Emirates, the world’s biggest long-haul airline, is reviewing its route network as it grapples with slowing economic growth and the demise of the A380 superjumbo, a plane that’s been the cornerstone of its strategic thinking for almost two decades.
Dubai-based Emirates has spent the past nine months “knocking down the network” to establish the optimum route profile both for itself and for the sheikdom, and is now close to the end of that exercise, president Tim Clark said at the 2019 Arabian Travel Market convention on Monday.
After establishing Dubai as the leading interchange for flights linking cities around the globe, Emirates is finding it tougher to find profitable new routes, especially with sluggish Gulf economies weighing on margins.
The state-owned airline was also unable to convince Airbus to upgrade the A380, forcing it to buy smaller jets requiring a recalibration of its super-hub model.
“We haven’t been growing at the pace we used to because of geopolitical issues in the region and elsewhere,” Clark said. “But that’s given us time to take stock of what the network is going to look like in five to ten years, and what the fleet fit in that network and the type of aircraft is going to be.”
Hub model challenge
Emirates dropped the A380 from its long-term plans after Airbus and engine maker Rolls-Royce Holdings declined to invest in the double-decker, leaving a choice of buying “the same aircraft” or walking away, Clark said.
The airline resolved in February to purchase 70 A330neo and A350 wide-bodies while cutting its A380 order to 14 planes from 53. The two-engine jets will offer fuel savings but carry fewer people, complicating the Emirates operating model, which is built around waves of mass departures that are closely timed to maximise the scope for transfers between flights.
Dubai Airports CEO Paul Griffiths said separately at the 2019 CAPA Middle East & Africa Aviation Summit, also held in Dubai, that Airbus’s move to terminate the A380 programme following the Emirates decision represents a challenge for the hub model because of the limited flight capacity at many airports.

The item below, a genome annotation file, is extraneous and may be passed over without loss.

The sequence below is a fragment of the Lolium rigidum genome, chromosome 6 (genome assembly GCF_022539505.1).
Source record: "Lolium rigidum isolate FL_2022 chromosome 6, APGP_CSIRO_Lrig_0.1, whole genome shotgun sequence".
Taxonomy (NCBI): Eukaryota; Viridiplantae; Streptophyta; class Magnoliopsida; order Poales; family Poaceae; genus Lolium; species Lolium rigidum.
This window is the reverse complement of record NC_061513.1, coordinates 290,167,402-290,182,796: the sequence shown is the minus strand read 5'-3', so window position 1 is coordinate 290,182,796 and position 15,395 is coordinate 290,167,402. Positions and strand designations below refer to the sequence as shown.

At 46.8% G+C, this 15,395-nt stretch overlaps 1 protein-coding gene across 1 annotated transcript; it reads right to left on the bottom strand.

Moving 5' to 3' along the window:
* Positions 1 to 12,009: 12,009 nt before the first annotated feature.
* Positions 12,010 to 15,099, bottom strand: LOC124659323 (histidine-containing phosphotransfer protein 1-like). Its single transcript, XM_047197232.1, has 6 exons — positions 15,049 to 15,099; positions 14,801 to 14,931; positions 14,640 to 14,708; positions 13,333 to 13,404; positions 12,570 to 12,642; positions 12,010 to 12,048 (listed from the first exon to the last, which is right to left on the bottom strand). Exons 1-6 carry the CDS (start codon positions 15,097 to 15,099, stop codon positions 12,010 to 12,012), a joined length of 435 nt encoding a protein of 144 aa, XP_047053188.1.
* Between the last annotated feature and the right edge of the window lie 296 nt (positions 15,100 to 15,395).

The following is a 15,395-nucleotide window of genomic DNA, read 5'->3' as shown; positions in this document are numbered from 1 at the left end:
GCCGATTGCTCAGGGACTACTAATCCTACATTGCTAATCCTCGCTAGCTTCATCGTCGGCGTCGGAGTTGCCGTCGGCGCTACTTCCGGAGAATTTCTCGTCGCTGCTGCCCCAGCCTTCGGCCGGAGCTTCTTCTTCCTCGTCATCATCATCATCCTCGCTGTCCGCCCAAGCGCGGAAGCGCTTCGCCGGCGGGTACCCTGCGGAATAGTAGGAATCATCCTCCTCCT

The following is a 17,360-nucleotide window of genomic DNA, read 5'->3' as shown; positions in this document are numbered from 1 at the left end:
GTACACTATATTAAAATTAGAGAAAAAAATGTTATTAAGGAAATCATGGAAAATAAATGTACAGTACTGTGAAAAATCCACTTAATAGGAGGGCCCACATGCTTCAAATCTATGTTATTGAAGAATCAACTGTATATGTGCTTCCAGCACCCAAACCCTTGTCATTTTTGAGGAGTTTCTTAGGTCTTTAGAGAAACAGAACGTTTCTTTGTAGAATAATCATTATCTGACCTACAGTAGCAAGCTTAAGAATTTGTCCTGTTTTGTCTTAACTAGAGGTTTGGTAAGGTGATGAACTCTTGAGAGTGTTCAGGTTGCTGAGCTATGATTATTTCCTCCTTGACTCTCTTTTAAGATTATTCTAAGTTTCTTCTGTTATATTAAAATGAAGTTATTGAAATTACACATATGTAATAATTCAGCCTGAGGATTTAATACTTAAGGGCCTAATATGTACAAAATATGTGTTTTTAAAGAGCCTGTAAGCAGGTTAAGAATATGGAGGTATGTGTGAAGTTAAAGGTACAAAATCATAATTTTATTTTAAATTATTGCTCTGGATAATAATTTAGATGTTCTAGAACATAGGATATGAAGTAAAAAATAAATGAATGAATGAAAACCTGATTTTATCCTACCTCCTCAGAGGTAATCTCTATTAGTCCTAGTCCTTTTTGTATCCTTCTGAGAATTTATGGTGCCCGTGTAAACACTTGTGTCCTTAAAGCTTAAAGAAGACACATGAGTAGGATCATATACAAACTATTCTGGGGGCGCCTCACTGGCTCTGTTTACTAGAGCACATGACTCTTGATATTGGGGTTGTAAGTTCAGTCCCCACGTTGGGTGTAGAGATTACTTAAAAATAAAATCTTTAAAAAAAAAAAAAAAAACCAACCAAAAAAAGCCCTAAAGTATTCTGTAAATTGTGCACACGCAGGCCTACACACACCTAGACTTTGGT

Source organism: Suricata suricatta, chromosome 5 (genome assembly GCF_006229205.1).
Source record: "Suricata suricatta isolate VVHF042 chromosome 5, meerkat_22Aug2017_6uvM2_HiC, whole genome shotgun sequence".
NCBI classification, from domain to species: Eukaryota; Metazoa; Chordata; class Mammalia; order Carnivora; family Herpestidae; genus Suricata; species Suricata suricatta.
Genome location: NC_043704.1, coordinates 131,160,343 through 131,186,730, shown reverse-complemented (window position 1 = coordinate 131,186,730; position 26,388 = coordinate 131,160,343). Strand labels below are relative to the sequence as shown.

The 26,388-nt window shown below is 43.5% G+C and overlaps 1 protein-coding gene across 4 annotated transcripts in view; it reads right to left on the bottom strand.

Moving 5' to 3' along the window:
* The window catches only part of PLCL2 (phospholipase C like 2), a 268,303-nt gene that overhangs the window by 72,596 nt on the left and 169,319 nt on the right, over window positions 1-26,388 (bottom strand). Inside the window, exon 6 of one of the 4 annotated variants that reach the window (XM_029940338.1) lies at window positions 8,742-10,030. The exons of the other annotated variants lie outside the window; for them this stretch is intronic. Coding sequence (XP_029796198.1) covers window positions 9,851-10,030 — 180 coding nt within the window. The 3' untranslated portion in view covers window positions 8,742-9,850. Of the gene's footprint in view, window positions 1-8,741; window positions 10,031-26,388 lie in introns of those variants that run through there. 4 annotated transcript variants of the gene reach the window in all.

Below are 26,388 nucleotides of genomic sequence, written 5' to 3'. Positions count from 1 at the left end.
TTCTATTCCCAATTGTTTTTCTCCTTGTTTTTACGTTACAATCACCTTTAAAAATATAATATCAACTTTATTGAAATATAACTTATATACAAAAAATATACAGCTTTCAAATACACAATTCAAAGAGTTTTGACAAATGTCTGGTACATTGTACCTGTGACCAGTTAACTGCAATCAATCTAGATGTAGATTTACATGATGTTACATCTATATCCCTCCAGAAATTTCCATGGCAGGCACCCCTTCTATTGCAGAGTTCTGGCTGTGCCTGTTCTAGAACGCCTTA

While Dubai’s new Al Maktoum facility will have plenty of room for additional flights to make up for the eventual retirement of the A380, other hubs – such as London Heathrow – are more constrained with little room at present for extra services.
US, India plans
Though all Emirates routes are “under the microscope” it remains possible that the airline could seek to operate more controversial “fifth freedom” routes to the US, in which flights originating in Dubai pick up passengers in a third country before taking them on to the US, Clark said.
Both a daily A380 service from Milan to New York and a Boeing 777 operation from Athens to Newark, New Jersey, are doing well and “the temptation is to do more,” he said.
The routes have stoked anger among some US carriers and politicians who say Emirates and other Gulf carriers benefit from illegal aid, something they have denied.
India is a key market for Emirates and will remain so following an ongoing general election, Clark said, despite plans to tap growth there coming unstuck at Gulf rivals.
Jet Airways India, part owned by Abu Dhabi-based Etihad Airways, ceased flights two weeks ago, while Qatar Airways has yet to launch its own Indian unit after announcing plans for a 100-plane airline in 2017.
Clark said that Emirates will become “far more integrated” with short-haul sister company Flydubai, though there are no plans to merge the pair. The carriers have begun attaching their flight code to each other’s services and are rationalising their networks to avoid duplicating routes.